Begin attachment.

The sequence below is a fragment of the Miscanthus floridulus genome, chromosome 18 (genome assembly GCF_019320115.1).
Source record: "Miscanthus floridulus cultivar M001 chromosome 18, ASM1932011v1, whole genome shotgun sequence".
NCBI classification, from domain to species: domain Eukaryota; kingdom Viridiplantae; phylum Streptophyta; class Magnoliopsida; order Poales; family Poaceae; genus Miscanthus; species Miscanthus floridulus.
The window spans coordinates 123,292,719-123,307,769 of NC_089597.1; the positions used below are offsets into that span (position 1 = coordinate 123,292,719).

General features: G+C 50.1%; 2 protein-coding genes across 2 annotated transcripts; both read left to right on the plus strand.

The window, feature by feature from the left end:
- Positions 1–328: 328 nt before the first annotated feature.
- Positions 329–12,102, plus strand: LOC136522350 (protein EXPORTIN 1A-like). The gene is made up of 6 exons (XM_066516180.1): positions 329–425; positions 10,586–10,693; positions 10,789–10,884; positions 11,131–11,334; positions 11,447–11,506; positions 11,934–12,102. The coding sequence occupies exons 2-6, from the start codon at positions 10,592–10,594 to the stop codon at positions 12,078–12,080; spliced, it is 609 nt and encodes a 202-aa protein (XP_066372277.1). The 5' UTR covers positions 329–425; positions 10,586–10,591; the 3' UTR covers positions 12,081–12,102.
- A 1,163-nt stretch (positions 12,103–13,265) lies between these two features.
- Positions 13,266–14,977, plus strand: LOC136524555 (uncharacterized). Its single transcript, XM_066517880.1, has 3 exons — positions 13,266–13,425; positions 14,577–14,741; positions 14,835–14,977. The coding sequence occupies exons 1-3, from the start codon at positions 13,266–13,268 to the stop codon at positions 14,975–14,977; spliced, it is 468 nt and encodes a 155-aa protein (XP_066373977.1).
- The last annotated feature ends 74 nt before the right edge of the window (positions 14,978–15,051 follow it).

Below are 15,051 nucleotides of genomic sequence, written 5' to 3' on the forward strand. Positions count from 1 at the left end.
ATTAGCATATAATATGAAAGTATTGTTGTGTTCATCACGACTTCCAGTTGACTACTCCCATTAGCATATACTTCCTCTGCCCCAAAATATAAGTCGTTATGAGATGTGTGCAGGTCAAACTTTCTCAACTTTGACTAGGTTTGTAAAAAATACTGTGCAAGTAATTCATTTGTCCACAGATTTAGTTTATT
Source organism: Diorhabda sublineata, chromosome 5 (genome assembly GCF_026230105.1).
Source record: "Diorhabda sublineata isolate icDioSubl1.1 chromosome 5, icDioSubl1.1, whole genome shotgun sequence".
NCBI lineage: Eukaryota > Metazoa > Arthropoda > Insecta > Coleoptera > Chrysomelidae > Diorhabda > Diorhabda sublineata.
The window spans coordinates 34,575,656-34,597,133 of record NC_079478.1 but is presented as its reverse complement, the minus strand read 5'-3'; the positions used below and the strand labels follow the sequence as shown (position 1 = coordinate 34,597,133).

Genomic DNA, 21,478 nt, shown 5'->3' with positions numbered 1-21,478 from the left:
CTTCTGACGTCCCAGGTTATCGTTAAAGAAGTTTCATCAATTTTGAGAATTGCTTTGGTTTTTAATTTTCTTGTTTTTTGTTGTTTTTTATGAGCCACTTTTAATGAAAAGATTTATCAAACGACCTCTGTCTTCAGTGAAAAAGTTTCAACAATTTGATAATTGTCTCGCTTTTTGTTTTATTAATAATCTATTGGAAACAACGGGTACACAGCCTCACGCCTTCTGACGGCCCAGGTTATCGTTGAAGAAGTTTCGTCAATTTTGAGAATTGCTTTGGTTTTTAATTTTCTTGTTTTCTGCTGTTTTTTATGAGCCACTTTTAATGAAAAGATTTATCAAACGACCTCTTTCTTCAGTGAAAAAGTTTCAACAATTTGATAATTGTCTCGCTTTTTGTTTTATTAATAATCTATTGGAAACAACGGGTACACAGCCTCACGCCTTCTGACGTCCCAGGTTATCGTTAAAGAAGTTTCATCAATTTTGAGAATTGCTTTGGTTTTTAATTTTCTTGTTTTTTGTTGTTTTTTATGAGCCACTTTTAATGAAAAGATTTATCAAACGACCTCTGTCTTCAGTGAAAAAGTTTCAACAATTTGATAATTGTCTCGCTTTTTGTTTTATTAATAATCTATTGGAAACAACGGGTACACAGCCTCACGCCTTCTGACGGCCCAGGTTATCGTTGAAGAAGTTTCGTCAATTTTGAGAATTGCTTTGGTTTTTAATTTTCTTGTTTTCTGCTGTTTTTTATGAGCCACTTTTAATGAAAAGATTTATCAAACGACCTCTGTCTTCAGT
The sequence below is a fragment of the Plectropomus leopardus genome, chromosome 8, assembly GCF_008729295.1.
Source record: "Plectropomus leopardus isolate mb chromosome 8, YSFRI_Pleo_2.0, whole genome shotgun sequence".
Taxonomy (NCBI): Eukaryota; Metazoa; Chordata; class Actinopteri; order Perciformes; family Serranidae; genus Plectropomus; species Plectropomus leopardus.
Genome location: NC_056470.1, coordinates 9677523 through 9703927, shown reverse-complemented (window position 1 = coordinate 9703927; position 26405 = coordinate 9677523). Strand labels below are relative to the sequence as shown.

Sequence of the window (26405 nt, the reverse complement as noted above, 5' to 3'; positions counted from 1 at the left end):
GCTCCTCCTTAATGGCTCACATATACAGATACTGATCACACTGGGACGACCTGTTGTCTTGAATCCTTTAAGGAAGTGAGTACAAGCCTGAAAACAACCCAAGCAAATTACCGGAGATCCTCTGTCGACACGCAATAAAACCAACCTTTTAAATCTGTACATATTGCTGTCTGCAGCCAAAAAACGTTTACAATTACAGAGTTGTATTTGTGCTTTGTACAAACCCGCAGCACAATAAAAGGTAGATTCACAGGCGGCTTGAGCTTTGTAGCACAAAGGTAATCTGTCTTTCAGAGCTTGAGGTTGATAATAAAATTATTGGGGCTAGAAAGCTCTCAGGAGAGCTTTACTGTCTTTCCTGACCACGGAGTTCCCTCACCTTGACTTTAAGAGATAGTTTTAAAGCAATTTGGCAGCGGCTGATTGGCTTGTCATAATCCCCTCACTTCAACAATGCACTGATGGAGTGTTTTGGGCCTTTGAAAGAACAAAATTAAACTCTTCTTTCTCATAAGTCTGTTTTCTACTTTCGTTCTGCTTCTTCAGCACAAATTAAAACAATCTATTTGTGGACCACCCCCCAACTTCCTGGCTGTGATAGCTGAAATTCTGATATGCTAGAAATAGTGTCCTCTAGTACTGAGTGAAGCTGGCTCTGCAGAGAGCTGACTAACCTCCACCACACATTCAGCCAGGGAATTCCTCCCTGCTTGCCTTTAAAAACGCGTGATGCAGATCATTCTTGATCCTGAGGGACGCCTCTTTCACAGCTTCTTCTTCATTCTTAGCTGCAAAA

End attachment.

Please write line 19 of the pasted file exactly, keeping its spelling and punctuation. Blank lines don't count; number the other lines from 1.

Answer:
CTTCTGACGTCCCAGGTTATCGTTAAAGAAGTTTCATCAATTTTGAGAATTGCTTTGGTTTTTAATTTTCTTGTTTTTTGTTGTTTTTTATGAGCCACTTTTAATGAAAAGATTTATCAAACGACCTCTGTCTTCAGTGAAAAAGTTTCAACAATTTGATAATTGTCTCGCTTTTTGTTTTATTAATAATCTATTGGAAACAACGGGTACACAGCCTCACGCCTTCTGACGGCCCAGGTTATCGTTGAAGAAGTTTCGTCAATTTTGAGAATTGCTTTGGTTTTTAATTTTCTTGTTTTCTGCTGTTTTTTATGAGCCACTTTTAATGAAAAGATTTATCAAACGACCTCTTTCTTCAGTGAAAAAGTTTCAACAATTTGATAATTGTCTCGCTTTTTGTTTTATTAATAATCTATTGGAAACAACGGGTACACAGCCTCACGCCTTCTGACGTCCCAGGTTATCGTTAAAGAAGTTTCATCAATTTTGAGAATTGCTTTGGTTTTTAATTTTCTTGTTTTTTGTTGTTTTTTATGAGCCACTTTTAATGAAAAGATTTATCAAACGACCTCTGTCTTCAGTGAAAAAGTTTCAACAATTTGATAATTGTCTCGCTTTTTGTTTTATTAATAATCTATTGGAAACAACGGGTACACAGCCTCACGCCTTCTGACGGCCCAGGTTATCGTTGAAGAAGTTTCGTCAATTTTGAGAATTGCTTTGGTTTTTAATTTTCTTGTTTTCTGCTGTTTTTTATGAGCCACTTTTAATGAAAAGATTTATCAAACGACCTCTGTCTTCAGT